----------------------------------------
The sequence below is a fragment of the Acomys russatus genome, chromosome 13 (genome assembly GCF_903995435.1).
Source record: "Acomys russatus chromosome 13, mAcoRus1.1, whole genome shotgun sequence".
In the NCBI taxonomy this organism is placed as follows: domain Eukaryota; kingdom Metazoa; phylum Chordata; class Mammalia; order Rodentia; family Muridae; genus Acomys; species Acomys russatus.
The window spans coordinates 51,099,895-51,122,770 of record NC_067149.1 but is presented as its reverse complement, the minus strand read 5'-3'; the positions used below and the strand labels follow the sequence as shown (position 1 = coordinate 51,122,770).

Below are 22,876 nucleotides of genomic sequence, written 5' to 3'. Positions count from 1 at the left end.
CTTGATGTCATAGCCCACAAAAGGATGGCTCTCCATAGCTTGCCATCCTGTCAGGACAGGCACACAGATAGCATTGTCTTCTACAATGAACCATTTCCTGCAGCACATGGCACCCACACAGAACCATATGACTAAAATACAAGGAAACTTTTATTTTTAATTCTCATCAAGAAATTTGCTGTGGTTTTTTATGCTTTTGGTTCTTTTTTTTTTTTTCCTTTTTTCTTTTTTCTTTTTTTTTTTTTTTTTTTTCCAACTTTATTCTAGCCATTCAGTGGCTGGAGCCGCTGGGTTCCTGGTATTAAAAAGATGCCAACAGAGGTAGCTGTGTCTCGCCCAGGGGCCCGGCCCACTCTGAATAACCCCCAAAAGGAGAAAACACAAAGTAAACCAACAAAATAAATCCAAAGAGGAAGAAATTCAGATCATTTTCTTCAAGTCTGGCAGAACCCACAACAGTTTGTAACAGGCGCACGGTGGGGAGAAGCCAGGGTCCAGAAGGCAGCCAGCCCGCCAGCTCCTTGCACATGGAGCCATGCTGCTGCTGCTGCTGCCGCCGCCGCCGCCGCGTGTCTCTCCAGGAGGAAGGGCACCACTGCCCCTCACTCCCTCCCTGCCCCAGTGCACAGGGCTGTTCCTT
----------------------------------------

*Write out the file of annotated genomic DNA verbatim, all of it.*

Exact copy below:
The sequence below is a fragment of the Acomys russatus genome, chromosome 13 (genome assembly GCF_903995435.1).
Source record: "Acomys russatus chromosome 13, mAcoRus1.1, whole genome shotgun sequence".
In the NCBI taxonomy this organism is placed as follows: domain Eukaryota; kingdom Metazoa; phylum Chordata; class Mammalia; order Rodentia; family Muridae; genus Acomys; species Acomys russatus.
The window spans coordinates 51,099,895-51,122,770 of record NC_067149.1 but is presented as its reverse complement, the minus strand read 5'-3'; the positions used below and the strand labels follow the sequence as shown (position 1 = coordinate 51,122,770).

Below are 22,876 nucleotides of genomic sequence, written 5' to 3'. Positions count from 1 at the left end.
CTTGATGTCATAGCCCACAAAAGGATGGCTCTCCATAGCTTGCCATCCTGTCAGGACAGGCACACAGATAGCATTGTCTTCTACAATGAACCATTTCCTGCAGCACATGGCACCCACACAGAACCATATGACTAAAATACAAGGAAACTTTTATTTTTAATTCTCATCAAGAAATTTGCTGTGGTTTTTTATGCTTTTGGTTCTTTTTTTTTTTTTCCTTTTTTCTTTTTTCTTTTTTTTTTTTTTTTTTTTCCAACTTTATTCTAGCCATTCAGTGGCTGGAGCCGCTGGGTTCCTGGTATTAAAAAGATGCCAACAGAGGTAGCTGTGTCTCGCCCAGGGGCCCGGCCCACTCTGAATAACCCCCAAAAGGAGAAAACACAAAGTAAACCAACAAAATAAATCCAAAGAGGAAGAAATTCAGATCATTTTCTTCAAGTCTGGCAGAACCCACAACAGTTTGTAACAGGCGCACGGTGGGGAGAAGCCAGGGTCCAGAAGGCAGCCAGCCCGCCAGCTCCTTGCACATGGAGCCATGCTGCTGCTGCTGCTGCCGCCGCCGCCGCCGCGTGTCTCTCCAGGAGGAAGGGCACCACTGCCCCTCACTCCCTCCCTGCCCCAGTGCACAGGGCTGTTCCTT